Wednesday, March 2, 2011

Weekend Fare: Easy Beef Bourguignon

The first time I made this Beef Bourguignon I told Jeremy it might just be the best dish I'd ever cooked. The flavor was superb. Unfortunately I can't take the credit for the recipe, that will have to go to Ina Garten, though somehow I still feel as if it's mine. Silly, I know.

Although this is technically an easy version of this classic recipe (anyone see Julie and Julia?!), there are several steps. So, if you're in the mood for a quick meal, this probably doesn't fit the bill, though I think it comes together quite easily considering. But for an evening you have a little extra time or you want to impress some guests, pull out this dish. You won't be disappointed!

I have made this three times in the last month (if that's not high praise, I don't know what is!), twice at home and once when at my parents house. After I raved about it, Alaina made the dish this weekend and gave it a thumbs up as well.

It's great on its own, but even that much more delicious served over some mashed potatoes.

Cooking Notes: I went ahead and included the original recipe, but I have never used the Cognac (as I don't have any). Also of note, I've never needed an entire bottle of wine; closer to half a bottle. Just use your judgment. If you want more spices than just the thyme, dried sage, a bay leaf, dried basil, or dried oregano are all good. I would just start with 1/4 tsp of your desired herbs.



EASY BEEF BOURGUIGNON
(from Ina Garten on FoodNetwork.com)
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1 tablespoon good olive oil
8 ounces dry cured center cut applewood smoked bacon, diced
2 1/2 pounds chuck beef cut into 1-inch cubes
Kosher salt

Freshly ground black pepper
1 pound carrots, sliced diagonally into 1-inch chunks
2 yellow onions, sliced

2 teaspoons chopped garlic (2 cloves)
1/2 cup Cognac
1 (750 ml.) bottle good dry red wine such as Cote du Rhone or Pinot Noir
1 can (2 cups) beef broth
1 tablespoon tomato paste
1 teaspoon fresh thyme leaves (1/2 teaspoon dried)
4 tablespoons unsalted butter at room temperature, divided
3 tablespoons all-purpose flour
1 pound frozen whole onions
1 pound fresh mushrooms stems discarded, caps thickly sliced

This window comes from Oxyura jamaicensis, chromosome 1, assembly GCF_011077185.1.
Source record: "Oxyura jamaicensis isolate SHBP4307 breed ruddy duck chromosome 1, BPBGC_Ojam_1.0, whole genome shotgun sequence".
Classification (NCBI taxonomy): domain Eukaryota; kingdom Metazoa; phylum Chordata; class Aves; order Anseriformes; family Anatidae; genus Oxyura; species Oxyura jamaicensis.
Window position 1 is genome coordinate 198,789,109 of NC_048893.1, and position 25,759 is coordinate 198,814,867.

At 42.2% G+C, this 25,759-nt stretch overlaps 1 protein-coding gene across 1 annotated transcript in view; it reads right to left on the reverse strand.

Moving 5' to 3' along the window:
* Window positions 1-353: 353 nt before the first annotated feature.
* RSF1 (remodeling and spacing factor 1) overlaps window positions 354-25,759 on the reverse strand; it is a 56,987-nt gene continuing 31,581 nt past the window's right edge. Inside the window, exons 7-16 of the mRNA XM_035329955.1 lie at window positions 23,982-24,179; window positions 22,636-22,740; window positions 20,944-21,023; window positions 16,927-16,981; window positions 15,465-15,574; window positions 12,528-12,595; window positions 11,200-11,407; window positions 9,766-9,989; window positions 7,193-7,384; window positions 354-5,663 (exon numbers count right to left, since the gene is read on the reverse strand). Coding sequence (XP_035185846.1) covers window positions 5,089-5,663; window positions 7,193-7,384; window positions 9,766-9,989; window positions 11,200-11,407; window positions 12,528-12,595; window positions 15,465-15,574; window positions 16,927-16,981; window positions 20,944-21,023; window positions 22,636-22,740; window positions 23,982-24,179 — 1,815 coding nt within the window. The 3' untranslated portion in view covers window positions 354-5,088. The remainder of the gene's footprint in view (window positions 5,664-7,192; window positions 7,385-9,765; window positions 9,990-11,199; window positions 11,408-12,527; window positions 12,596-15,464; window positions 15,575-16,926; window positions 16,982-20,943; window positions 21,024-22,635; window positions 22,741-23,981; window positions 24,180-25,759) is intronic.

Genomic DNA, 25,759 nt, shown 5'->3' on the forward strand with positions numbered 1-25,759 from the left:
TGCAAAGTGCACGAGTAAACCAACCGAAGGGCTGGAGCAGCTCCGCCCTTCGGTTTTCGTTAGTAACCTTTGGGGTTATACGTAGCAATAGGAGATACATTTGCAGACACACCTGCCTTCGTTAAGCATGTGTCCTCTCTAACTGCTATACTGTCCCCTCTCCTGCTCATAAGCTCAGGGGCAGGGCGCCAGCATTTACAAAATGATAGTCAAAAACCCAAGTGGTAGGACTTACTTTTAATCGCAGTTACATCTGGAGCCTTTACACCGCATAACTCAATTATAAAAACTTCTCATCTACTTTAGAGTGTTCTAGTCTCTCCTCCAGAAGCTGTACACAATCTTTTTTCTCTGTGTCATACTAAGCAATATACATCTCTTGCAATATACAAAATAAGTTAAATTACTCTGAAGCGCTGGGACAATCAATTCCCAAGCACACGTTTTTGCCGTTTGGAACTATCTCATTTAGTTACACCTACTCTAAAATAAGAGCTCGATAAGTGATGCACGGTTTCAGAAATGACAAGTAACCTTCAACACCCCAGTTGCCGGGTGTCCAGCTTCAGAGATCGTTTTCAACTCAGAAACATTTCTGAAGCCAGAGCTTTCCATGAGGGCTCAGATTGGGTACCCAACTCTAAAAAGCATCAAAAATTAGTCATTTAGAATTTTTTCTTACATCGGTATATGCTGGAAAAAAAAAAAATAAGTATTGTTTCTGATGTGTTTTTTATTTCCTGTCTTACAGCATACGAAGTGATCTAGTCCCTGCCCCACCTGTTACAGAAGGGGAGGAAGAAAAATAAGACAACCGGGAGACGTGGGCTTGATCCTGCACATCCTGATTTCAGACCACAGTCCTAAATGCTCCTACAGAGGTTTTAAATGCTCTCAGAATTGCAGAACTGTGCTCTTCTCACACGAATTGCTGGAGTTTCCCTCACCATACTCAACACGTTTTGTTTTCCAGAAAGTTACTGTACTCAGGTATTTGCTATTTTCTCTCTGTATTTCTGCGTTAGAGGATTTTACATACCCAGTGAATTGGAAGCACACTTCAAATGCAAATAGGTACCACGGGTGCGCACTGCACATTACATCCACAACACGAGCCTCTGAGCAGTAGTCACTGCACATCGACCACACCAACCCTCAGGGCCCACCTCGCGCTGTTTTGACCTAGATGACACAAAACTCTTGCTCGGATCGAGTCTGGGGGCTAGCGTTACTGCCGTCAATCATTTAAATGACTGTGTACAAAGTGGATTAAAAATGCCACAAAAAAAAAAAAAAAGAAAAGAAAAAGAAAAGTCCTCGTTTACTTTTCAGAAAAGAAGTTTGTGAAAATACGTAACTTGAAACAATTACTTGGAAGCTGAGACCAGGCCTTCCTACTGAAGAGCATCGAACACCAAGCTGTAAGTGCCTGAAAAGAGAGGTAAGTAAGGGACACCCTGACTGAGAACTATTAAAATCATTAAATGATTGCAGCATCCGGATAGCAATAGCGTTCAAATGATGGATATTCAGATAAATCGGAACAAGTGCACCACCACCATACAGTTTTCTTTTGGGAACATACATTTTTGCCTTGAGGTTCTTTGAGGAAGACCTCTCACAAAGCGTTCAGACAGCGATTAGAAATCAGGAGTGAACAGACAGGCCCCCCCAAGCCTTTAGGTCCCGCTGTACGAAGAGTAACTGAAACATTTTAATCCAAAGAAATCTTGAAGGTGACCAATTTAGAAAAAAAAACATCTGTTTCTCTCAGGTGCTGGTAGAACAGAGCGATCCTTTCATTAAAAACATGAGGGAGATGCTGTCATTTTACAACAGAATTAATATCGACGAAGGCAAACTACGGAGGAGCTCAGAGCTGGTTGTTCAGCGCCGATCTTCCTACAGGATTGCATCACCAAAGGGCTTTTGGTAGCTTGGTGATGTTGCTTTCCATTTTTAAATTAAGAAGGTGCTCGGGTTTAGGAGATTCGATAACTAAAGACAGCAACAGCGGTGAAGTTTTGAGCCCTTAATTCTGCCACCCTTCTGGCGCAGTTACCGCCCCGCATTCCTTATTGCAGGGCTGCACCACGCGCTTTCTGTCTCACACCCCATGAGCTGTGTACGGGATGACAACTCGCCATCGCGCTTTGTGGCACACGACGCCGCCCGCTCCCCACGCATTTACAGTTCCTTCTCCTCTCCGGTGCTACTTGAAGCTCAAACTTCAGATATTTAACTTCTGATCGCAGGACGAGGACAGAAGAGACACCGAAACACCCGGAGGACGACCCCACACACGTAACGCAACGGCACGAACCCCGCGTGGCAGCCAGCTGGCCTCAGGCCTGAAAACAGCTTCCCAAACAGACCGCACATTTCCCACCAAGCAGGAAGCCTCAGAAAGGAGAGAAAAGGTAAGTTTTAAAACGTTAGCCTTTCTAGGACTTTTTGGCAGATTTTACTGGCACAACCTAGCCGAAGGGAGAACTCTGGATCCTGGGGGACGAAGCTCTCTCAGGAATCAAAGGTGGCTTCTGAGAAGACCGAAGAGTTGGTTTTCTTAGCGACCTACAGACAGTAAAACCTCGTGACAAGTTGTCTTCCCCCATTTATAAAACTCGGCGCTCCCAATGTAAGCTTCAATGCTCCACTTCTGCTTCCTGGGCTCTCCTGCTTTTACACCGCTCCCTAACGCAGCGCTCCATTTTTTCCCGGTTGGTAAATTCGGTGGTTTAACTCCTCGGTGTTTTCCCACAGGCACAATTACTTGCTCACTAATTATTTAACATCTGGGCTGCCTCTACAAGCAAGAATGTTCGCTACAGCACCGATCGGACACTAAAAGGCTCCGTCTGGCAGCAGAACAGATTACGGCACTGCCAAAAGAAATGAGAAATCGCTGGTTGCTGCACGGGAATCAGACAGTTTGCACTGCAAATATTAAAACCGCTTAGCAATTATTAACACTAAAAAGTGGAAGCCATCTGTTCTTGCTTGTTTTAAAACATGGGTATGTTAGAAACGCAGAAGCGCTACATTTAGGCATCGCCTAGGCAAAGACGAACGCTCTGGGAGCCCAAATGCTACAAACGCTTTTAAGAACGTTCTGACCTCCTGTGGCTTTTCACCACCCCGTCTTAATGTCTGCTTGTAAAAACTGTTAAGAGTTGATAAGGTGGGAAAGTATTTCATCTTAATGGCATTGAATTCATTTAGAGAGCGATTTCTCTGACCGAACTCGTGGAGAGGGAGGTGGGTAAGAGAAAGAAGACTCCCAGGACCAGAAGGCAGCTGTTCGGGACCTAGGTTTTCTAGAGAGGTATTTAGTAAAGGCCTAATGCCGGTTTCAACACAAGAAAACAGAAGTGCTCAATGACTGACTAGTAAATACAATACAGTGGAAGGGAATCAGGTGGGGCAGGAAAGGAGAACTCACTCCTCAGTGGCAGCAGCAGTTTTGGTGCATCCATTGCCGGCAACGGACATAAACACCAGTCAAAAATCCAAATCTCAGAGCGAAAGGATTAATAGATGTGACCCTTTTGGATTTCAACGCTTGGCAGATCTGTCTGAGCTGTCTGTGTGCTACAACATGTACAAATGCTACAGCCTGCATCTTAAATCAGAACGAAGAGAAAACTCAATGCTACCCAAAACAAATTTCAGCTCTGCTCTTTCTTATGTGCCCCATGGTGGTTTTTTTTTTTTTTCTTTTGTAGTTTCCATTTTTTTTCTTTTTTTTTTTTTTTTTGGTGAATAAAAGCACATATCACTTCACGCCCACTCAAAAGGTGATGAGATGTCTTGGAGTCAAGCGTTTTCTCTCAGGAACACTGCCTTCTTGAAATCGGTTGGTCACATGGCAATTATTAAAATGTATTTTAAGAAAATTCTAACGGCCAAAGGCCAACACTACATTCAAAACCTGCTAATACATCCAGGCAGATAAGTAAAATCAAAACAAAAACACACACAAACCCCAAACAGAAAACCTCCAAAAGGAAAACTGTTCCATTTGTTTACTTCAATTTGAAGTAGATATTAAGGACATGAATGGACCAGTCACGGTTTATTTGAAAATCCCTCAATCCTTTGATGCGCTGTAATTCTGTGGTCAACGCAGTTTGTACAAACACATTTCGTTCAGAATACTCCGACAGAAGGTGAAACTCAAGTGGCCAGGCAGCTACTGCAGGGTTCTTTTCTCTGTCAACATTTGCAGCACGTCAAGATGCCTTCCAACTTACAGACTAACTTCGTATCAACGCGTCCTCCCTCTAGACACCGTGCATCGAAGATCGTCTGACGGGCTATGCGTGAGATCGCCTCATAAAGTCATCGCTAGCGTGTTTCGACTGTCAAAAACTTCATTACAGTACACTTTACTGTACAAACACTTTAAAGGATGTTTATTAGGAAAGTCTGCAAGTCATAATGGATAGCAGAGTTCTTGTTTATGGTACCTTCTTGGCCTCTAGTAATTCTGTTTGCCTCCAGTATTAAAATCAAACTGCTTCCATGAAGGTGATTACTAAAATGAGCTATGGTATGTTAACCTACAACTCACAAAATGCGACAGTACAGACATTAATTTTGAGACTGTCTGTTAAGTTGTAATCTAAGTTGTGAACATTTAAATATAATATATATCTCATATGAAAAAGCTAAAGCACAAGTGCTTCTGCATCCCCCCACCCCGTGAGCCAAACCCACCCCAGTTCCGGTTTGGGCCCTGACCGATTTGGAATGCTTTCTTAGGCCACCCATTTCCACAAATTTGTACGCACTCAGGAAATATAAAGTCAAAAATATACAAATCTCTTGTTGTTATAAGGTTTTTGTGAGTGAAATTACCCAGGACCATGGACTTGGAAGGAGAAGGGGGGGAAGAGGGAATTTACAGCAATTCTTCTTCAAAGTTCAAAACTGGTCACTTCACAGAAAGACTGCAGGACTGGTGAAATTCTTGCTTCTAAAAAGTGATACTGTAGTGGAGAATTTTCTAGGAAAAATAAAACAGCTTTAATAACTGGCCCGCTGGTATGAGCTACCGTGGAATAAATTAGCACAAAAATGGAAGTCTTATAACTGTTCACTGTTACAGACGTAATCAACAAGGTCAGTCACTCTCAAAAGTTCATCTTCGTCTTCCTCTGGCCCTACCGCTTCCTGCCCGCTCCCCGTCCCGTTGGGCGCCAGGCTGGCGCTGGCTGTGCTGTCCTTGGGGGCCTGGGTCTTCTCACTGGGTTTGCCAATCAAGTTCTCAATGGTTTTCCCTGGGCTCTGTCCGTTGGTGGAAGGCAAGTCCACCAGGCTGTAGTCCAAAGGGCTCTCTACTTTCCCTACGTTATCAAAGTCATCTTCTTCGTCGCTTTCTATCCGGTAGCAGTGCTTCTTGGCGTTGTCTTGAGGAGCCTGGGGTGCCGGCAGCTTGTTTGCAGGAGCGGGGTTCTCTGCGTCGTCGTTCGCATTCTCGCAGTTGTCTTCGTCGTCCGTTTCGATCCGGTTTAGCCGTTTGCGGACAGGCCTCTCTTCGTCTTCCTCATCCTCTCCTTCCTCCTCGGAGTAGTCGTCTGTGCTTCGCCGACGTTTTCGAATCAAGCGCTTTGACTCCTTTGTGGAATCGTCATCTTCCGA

Preheat the oven to 250° F.

Heat the olive oil in a large Dutch oven. Add the bacon and cook over medium heat for 10 minutes, stirring occasionally, until the bacon is lightly browned. Remove the bacon with a slotted spoon to a large plate.

Dry the beef cubes with paper towels and then sprinkle them with salt and pepper. In batches in single layers, sear the beef in the hot oil for 3 to 5 minutes, turning to brown on all sides. Remove the seared cubes to the plate with the bacon and continue searing until all the beef is browned. Set aside.

Toss the carrots, and onions, 1 tablespoon of salt and 2 teaspoons of pepper in the fat in the pan and cook for 10 to 15 minutes, stirring occasionally, until the onions are lightly browned. Add the garlic and cook for 1 more minute. Add the Cognac, stand back, and ignite with a match to burn off the alcohol. Put the meat and bacon back into the pot with the juices. Add the bottle of wine plus enough beef broth to almost cover the meat. Add the tomato paste and thyme. Bring to a simmer, cover the pot with a tight-fitting lid and place it in the oven for about 1 1/4 hours or until the meat and vegetables are very tender when pierced with a fork.

Combine 2 tablespoons of butter and the flour with a fork and stir into the stew. Add the frozen onions. Saute the mushrooms in 2 tablespoons of butter for 10 minutes until lightly browned and then add to the stew. Bring the stew to a boil on top of the stove, then lower the heat and simmer for 15 minutes. Season to taste.